KFF: Program to reimburse providers for treating uninsured COVID-19 patients has several limitations

A financial chart
A new analysis details several reasons so little money has been doled out to reimburse providers for treating uninsured COVID-19 patients. (Getty/Ca-ssis)

Little cash has been sent out to providers to reimburse them for treating uninsured COVID-19 patients.

A new analysis released Thursday by the Kaiser Family Foundation says there are several reasons, including the structure of a program created by the Department of Health and Human Services (HHS) to provide those reimbursements.

According to that report, HHS has only given out $881 million in payments as of Sept. 30 to compensate providers. An earlier estimate from the foundation found that the cost of treating uninsured COVID-19 hospitalized patients could be between nearly $14 billion and $41.8 billion.

But there are several reasons for the small amount of money for uninsured costs, they said.

One important factor is that HHS makes eligibility for reimbursement contingent on COVID-19 being the primary diagnosis for an uninsured patient. “In some cases, patients with COVID-19 are being treated for symptoms brought on by the virus may not have a primary diagnosis of COVID-19,” the analysis said. “Hospital groups have noted that this is particularly a problem for patients with sepsis caused by COVID-19. In those cases, coding protocols dictate that patients are coded with sepsis as their primary diagnosis and not COVID-19.”

RELATED: AHA: Hospitals could lose $20B a month for rest of 2020 due to COVID-19 impact

Another problem is the reimbursement program isn’t mandatory, and patients can’t easily discern which providers participate.

"While large hospitals are likely participating in the program, smaller providers may not be aware of this source of funding or they may face administrative barriers to submitting claims and getting reimbursed," KFF said.

The authors of the KFF report were also concerned that the reimbursement program, by design, is different from other policy approaches that instead promote access to affordable health coverage.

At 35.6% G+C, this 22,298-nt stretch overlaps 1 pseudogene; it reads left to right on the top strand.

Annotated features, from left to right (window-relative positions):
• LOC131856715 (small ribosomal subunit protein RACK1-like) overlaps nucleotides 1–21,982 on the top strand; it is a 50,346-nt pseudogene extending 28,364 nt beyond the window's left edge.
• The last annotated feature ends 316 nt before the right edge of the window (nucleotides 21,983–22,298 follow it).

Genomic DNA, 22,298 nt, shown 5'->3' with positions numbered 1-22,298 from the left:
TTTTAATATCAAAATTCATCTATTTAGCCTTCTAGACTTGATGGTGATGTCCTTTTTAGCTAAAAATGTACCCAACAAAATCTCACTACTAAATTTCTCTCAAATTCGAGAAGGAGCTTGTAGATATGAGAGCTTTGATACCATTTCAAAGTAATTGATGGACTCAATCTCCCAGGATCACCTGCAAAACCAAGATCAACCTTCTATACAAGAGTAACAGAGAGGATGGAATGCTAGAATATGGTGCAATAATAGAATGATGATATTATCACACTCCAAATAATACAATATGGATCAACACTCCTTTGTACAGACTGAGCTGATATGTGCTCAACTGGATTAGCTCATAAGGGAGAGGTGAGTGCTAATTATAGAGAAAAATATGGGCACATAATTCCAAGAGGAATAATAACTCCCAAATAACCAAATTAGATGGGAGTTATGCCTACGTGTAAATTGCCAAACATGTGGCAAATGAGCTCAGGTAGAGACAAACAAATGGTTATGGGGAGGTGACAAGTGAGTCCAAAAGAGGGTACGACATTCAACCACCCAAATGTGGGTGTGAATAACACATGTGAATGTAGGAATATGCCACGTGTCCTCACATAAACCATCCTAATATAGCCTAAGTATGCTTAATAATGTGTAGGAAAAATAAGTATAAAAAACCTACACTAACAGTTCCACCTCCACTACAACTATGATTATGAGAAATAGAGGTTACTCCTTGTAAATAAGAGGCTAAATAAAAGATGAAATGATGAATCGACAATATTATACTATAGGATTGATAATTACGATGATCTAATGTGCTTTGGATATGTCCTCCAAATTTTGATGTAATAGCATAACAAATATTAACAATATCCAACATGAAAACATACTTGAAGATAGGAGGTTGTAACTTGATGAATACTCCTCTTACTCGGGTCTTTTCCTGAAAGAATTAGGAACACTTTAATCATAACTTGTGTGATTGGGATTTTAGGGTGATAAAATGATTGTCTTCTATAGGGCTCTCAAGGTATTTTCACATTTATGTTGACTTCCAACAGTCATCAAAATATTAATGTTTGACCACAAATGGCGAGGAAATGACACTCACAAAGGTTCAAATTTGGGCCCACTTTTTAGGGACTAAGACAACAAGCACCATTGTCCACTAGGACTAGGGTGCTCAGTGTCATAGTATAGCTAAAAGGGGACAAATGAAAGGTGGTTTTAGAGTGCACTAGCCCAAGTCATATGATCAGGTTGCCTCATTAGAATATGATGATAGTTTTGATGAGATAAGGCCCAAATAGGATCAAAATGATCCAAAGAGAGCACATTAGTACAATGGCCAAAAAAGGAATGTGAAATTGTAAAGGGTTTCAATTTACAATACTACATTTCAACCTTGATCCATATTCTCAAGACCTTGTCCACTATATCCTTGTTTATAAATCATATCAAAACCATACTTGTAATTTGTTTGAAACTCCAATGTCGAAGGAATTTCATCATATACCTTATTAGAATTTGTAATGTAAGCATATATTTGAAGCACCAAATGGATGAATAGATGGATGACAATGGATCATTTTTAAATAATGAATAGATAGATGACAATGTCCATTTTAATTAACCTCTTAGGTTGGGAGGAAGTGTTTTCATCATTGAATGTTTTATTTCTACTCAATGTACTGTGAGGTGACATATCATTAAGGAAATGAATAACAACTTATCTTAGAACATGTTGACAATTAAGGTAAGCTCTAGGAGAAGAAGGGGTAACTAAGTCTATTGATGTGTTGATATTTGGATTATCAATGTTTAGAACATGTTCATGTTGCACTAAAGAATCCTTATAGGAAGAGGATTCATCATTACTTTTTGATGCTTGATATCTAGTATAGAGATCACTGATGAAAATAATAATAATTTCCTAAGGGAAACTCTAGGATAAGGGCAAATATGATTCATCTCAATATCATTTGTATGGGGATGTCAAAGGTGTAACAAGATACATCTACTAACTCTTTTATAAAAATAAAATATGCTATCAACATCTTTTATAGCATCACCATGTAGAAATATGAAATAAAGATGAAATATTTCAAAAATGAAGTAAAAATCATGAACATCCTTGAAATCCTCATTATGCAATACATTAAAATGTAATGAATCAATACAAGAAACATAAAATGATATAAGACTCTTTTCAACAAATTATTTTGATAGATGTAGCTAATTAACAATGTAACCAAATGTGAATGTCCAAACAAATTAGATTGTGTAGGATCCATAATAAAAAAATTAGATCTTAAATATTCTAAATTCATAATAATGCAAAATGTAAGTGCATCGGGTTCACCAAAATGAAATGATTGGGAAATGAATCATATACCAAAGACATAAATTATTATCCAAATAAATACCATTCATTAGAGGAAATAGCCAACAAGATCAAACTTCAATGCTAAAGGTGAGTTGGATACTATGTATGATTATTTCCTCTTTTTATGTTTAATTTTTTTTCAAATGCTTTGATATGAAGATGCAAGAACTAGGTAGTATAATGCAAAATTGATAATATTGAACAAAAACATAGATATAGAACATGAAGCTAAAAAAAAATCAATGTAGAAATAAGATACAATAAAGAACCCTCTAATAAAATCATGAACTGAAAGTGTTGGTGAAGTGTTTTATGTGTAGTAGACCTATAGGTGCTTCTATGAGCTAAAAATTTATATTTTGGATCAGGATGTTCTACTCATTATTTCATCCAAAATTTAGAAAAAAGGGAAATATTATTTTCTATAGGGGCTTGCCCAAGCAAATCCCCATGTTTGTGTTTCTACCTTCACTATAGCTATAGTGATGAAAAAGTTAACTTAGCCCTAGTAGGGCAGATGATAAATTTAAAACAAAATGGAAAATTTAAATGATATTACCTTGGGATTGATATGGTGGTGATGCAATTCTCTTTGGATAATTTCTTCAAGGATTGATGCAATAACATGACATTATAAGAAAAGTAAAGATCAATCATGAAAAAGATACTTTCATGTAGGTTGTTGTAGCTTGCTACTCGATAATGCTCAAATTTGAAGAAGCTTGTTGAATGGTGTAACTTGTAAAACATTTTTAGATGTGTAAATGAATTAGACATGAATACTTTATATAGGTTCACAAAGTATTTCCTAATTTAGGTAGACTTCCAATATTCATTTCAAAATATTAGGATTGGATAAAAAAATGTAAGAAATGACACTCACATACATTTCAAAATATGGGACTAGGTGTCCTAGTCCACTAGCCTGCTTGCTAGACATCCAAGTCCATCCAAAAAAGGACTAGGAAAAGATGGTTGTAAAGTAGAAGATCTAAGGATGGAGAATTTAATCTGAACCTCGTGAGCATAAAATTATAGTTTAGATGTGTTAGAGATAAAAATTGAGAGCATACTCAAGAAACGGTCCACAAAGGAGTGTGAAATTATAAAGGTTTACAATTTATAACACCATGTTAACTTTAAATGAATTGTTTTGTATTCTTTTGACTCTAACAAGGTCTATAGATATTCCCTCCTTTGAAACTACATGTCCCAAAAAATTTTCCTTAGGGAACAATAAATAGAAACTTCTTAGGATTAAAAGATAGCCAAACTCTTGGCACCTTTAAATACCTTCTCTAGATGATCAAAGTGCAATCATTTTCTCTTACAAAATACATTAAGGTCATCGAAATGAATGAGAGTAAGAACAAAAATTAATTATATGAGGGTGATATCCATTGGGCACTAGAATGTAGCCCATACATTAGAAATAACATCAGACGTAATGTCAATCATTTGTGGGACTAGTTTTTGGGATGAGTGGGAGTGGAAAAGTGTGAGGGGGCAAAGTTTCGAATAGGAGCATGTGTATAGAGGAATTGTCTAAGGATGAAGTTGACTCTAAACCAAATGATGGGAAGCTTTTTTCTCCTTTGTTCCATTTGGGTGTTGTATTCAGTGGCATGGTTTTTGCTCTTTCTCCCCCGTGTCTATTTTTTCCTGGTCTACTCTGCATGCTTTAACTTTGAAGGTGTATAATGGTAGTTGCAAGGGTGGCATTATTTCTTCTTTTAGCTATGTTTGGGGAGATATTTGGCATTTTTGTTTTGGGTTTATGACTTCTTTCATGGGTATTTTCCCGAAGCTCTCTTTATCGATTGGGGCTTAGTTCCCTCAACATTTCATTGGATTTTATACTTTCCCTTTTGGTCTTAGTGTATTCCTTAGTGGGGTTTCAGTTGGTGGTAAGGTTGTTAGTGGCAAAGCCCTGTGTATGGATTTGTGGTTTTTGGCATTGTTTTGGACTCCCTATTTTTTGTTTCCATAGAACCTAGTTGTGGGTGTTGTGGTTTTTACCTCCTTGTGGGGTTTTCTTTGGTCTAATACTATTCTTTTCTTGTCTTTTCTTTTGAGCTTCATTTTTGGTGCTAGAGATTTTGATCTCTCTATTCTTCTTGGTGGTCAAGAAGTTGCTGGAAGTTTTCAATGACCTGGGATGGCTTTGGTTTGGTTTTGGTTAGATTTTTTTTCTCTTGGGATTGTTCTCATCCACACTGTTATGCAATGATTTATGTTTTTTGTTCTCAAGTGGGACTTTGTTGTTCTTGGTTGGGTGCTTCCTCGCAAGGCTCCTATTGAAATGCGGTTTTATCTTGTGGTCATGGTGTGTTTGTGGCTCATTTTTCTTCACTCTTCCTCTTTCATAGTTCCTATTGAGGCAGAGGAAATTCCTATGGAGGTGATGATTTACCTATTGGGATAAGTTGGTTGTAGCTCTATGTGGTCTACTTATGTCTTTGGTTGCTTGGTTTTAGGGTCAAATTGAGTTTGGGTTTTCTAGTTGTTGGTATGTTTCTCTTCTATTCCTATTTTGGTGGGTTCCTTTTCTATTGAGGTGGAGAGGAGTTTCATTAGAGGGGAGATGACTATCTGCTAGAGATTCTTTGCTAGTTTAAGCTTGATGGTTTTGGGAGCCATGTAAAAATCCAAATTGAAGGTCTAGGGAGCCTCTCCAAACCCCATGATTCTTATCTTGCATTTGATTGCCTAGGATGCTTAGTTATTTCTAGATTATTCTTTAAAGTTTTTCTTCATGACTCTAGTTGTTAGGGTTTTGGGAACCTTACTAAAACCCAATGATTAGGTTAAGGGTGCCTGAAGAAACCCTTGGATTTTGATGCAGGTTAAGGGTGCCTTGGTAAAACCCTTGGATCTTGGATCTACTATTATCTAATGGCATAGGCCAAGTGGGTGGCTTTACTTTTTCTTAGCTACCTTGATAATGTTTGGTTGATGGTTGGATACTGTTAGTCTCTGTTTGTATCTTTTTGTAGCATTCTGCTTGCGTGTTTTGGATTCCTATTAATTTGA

“Policy options that enable people to afford and enroll in comprehensive health insurance would help them access care for all their healthcare needs, including possible COVID-19 testing and treatment, although these policies would likely increase government spending,” they said.

The analysis gave some examples, including subsidizing COBRA to help people who have recently been laid off and increasing Medicaid coverage.

In addition, the program does not guarantee funding for the providers. It is contingent on how much money is in a $175 billion provider relief fund. The fund gave out money to all hospitals and providers as well as special allocations to rural health and safety-net facilities and money to hospitals in COVID-19 hot spots.

So far, HHS has doled out all but $31.1 billion of that money as of Oct. 1, KFF said.

“HHS has not indicated how much money—if any—is being set aside to cover the costs of treating uninsured COVID-19 patients and how it will weigh the needs of that program with the ongoing needs of providers,” the analysis said.

Congress could appoint more relief funding to providers, which several hospital groups have asked for. But talks on a new COVID-19 relief package have stalled and appear doubtful before the Nov. 3 presidential election.

KFF also warned that the amount of uninsured claims could spread as COVID-19 cases start to rise in dozens of states amid warnings a second surge could occur this fall.

The economy also continues to shed jobs, which could increase the need for uninsured claims.

A separate analysis from the Commonwealth Fund found more than 14 million people were in danger of losing their employer-sponsored insurance since the pandemic’s start in March.